Historic Eagle (ID)
This pedestrian-friendly district is home to Heritage Park, the Eagle Historical Museum and Eagle Drug Store, which were established in 1906. Several cafes, gift, and antique shops are all within walking distance of the district.
0.5 miles off of the route
Historic Meadows Valley (ID)
This small valley is filled with memories of a time when logging and ranching were a bountiful way of life. The mountains of Central Idaho are still rich with beauty, wildlife, and the warmth of a lifestyle we dream of having again someday.
This valley is located on the north end of the Byway.
Lake Cascade (ID)
Accessible from Cascade and Donnelly, Lake Cascade provides anopportunity for a wide variety of recreation, including fishing,boating, swimming, and wildlife viewing. Numerous day use andcamping facilities are available for all types of camping.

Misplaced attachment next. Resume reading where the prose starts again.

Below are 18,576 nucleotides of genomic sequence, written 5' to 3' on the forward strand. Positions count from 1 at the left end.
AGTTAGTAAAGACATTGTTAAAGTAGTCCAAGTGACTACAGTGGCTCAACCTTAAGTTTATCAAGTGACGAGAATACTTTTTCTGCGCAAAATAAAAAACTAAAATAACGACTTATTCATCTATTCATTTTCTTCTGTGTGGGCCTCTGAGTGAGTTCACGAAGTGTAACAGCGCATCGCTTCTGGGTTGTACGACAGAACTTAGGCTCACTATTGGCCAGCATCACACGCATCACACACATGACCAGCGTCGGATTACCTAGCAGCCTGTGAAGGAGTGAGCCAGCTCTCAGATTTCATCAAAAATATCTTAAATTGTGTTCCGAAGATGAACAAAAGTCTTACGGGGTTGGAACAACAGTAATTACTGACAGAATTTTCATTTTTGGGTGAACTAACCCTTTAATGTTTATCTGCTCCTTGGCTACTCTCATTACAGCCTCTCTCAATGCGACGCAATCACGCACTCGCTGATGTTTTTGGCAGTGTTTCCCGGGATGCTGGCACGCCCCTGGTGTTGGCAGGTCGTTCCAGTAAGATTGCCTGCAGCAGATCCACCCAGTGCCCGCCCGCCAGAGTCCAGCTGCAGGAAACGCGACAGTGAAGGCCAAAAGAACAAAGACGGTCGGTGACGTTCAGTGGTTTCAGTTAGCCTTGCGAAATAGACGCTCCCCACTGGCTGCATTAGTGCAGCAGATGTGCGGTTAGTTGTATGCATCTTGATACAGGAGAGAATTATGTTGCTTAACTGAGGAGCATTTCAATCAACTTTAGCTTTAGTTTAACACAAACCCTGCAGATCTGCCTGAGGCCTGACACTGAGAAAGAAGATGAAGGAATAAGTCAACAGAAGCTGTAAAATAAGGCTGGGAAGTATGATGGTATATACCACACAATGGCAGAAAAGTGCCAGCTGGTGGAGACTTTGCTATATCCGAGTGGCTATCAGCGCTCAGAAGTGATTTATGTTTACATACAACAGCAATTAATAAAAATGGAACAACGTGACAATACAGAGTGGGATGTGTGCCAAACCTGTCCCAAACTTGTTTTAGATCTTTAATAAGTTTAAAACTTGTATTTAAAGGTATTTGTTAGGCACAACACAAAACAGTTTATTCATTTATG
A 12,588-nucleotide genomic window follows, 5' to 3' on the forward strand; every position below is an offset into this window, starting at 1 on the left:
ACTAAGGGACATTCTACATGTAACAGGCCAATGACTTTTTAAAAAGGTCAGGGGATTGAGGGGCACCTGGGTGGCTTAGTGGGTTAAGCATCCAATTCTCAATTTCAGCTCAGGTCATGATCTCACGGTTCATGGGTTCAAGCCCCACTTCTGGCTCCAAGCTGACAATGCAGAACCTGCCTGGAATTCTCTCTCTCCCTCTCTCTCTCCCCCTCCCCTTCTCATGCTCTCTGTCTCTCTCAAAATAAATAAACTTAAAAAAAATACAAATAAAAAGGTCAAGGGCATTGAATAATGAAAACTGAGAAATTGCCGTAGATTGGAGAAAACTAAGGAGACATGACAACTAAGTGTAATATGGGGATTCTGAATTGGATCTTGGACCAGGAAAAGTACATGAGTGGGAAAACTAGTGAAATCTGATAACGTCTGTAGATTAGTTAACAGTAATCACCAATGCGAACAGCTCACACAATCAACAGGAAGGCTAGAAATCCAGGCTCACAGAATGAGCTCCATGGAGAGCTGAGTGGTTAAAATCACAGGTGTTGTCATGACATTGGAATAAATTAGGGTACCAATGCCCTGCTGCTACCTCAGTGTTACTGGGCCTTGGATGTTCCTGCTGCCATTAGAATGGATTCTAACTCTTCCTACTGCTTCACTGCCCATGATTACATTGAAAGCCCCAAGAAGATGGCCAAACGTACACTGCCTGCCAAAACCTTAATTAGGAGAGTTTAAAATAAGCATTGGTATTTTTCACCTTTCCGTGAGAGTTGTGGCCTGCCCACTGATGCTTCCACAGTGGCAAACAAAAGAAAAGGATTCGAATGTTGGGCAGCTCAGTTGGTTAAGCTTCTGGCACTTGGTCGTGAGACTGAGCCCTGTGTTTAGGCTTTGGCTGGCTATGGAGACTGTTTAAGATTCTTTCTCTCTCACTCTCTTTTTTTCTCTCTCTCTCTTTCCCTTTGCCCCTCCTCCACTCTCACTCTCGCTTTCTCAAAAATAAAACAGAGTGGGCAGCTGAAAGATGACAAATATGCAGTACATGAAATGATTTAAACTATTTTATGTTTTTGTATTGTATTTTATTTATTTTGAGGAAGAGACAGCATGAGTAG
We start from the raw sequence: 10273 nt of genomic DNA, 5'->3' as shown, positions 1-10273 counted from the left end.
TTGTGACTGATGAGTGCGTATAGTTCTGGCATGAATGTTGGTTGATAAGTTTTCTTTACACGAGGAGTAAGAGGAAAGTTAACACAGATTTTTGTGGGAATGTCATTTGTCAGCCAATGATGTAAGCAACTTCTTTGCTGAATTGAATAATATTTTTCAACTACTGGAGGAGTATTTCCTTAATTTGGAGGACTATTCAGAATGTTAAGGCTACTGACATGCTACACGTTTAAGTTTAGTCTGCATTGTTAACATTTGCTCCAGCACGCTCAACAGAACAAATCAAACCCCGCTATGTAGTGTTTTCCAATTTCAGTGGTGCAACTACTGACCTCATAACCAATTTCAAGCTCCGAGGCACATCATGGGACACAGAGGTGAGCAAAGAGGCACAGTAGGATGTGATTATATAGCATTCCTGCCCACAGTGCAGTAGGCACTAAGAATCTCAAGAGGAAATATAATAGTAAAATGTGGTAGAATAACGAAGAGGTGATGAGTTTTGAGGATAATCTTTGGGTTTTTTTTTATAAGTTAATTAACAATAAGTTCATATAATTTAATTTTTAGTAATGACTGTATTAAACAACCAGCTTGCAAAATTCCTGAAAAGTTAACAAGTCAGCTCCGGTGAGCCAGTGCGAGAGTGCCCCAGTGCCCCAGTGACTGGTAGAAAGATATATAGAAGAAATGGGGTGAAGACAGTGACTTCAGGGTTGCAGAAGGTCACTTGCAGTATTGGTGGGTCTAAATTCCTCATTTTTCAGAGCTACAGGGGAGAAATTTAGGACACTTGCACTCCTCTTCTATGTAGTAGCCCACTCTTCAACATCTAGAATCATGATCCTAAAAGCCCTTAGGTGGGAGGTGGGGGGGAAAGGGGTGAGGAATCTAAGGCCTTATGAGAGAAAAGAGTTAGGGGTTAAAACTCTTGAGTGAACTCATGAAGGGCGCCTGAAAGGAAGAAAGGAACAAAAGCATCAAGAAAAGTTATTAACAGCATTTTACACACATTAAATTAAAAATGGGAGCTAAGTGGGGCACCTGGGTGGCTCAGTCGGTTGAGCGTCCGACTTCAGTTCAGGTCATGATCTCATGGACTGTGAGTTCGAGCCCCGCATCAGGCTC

Cascade also offers a 9 hole golf course (played twice for 18holes) right on Lake Cascade, just 1 mile off of Highway 55, turnleft at the Ashley Inn onto Lake Cascade Parkway. Fishing, sailboating and jet skiing are also offered on Lake Cascade.
Located along the Byway, near the northern end.
New Meadows (ID)
This charming small town northwest of McCall offers an 18-hole golf course, Zim's Hot Springs Resort and spectacular pastoral views. Rafting on the Salmon River is available just north of New Meadows in the Riggins area. Just 10 miles to the south of New Meadows is Brundage Mountain Resort, offering skiing and snowcat skiing in the winter and mountain biking and hiking in the summer.